Solvay has acquired full ownership of its joint venture Solvay Special Chem Japan (SSCJ), Anan, Japan, through the purchase of 33 % minority shares from Santoku Corporation, Kobe, Japan. By this, Solvay has expanded its capabilities in the production of rare earth specialties used for automotive emission control, semiconductor processing, and other emerging technologies such as solid oxide fuel cells.
This transaction strengthens Solvay’s global plans to leverage its industrial and technical capabilities in rare earth chemistry to play a key role in mobility, connectivity, and electrification. It follows the announcement to invest in the La Rochelle, France, operation to develop a major rare earth magnet hub in Europe. Rare-earth magnets are strong permanent magnets made from alloys of rare-earth elements. The two most common rare earth magnets are Neodymium (Nd-Fe-B) and Samarium Cobalt (SmCo). Rare earth magnets are the strongest permanent magnets available and have significantly higher performance than ceramic/ferrite magnets. They are important components of climate industry products such as electric vehicles and wind turbines, as well as other technologies such as telephones, refrigerators, and aircraft.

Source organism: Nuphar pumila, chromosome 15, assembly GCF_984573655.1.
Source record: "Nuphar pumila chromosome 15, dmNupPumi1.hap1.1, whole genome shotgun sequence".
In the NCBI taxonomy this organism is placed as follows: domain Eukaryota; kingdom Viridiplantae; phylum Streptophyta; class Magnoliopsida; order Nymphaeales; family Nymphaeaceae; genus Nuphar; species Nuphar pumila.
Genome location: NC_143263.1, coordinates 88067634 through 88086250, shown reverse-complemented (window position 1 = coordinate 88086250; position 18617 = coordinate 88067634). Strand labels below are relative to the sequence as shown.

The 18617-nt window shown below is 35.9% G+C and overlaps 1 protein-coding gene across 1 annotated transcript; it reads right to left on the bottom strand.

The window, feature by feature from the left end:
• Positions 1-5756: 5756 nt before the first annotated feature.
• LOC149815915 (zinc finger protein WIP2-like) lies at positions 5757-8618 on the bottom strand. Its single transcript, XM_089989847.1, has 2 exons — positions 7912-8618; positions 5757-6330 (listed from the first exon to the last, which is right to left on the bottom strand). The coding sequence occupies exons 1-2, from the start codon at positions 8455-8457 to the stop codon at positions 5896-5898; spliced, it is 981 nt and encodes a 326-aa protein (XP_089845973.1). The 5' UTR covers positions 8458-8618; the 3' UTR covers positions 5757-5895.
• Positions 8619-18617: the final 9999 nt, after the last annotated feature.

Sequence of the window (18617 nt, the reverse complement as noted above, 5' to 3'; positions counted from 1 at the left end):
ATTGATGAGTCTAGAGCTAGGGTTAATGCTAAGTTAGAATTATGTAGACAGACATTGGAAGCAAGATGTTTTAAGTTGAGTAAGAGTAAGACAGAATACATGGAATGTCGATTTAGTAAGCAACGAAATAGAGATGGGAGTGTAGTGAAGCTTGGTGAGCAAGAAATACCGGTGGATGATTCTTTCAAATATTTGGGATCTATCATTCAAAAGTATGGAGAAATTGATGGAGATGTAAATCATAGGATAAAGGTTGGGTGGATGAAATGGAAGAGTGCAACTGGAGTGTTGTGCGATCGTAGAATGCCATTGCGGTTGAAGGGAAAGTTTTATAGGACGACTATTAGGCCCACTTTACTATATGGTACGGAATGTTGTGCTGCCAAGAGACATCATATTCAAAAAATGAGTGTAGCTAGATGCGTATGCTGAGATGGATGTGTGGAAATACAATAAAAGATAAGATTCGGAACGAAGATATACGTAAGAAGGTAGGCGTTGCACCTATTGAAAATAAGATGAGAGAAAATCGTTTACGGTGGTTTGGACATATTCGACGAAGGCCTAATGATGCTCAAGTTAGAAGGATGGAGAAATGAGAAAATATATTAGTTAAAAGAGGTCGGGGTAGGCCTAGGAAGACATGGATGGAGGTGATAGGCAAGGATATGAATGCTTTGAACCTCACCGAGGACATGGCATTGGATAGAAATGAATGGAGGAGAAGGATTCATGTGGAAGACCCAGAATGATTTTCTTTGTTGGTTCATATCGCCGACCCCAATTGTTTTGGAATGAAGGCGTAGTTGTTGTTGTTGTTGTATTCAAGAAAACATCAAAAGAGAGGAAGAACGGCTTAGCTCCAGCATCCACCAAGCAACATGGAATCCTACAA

The La Rochelle plant has expertise in the separation and purification of rare earths and the manufacture of high-tech products serving the automotive pollution control, medical imaging, and polishing markets for electronics and for high-precision lenses. It produces approximately 4,000 tons of rare-earth-based formulations per year. At its La Rochelle plant, Solvay also operates a pilot research unit that evaluates inorganic materials for solid electrolytes, a key component of solid-state batteries. Solid-state batteries are expected to replace lithium-ion batteries in the coming years because they offer greater safety, better performance, and lower total cost of ownership.
- Solvay SA, Brussels, Belgium